• Public sector debt increased. Despite the very good economic situation, the government failed to balance public finances. As a consequence, public debt, calculated according to the EU methodology, increased in 2015–2022 by 64% (nearly 16,000 PLN per capita).

Chart 3. Tax and contributions burden as % of GDP

Source: AMECO

The Structure of Public Spending in Poland

The largest category of public expenditure was, as every year, retirement and disability pensions. The average resident of Poland spent 9,731 PLN on them, including “thirteen” and “fourteen” pensions. This is much more than the total for health care (4,195 PLN) and education and science (3,556 PLN).

For years, FOR has been recommending to reduce retirement expenses by raising the retirement age, abolishing the privilege of early retirement (with possible adjustment of the amount of contributions in the case of professions, e.g. miners, in the case of which a lower retirement age may have some justification), the inclusion of farmers, soldiers, police officers, judges and prosecutors in the general pension system, as well as stopping further “gifts” paid with taxpayers’ money, such as “thirteen” and “fourteen” pensions.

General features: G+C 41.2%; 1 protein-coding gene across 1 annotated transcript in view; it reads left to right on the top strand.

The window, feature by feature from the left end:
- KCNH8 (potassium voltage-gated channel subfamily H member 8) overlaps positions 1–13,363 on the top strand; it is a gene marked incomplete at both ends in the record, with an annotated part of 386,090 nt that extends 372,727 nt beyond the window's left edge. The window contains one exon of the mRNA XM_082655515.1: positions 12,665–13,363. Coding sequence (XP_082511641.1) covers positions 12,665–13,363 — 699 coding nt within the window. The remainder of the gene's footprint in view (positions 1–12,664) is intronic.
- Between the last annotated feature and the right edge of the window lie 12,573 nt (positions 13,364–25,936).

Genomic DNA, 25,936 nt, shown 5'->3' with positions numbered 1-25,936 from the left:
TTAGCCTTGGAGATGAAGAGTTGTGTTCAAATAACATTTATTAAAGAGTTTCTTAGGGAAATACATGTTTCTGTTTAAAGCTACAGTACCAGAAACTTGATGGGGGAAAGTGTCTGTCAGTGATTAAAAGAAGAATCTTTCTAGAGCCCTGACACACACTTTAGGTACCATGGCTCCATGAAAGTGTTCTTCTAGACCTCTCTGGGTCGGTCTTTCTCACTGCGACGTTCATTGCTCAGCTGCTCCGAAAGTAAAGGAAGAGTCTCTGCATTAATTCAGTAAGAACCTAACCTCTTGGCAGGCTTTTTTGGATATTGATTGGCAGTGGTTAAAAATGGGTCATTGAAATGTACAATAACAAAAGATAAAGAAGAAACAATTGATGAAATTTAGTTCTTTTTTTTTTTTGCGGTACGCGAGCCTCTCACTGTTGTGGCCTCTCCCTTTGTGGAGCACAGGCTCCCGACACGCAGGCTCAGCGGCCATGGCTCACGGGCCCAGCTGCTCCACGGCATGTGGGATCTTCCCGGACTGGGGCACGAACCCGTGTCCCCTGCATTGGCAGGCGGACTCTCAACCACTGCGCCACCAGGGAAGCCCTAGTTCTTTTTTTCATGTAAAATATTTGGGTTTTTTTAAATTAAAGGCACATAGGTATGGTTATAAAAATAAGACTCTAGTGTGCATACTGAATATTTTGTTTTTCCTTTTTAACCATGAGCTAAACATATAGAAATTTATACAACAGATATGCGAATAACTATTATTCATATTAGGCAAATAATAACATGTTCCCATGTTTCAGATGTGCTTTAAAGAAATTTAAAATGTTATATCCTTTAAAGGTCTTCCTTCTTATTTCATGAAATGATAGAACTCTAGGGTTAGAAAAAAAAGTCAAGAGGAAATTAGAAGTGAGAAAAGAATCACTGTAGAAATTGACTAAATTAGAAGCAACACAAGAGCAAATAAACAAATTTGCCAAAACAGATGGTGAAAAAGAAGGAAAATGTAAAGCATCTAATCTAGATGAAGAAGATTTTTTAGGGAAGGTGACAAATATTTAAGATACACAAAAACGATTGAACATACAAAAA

All these factors weaken the development potential of the Polish economy. Unfortunately, politicians are very eager to promise pensioners more payments, while avoiding reforms of the system. It should be emphasized that Poland spends more on pensions than other countries of Central and Eastern Europe at a similar level of development, and at the same time it is a society that is aging very quickly.

In 2015-2022, social spending in real terms increased in Poland by almost 41% – it was the fourth highest result in the EU. Social expenditure grew faster than the economy – it increased by 0.9 p.p. in relation to GDP.

On the other hand, the significance of public investment decreased – as compared to GDP it decreased by 0.5 p.p. The decline in social spending in relation to GDP in the last two years resulted from high inflation, but before the upcoming parliamentary elections, Law and Justice’s politicians announced an expansion of the “500+”. This means that next year we can expect an increase in social spending in relation to GDP.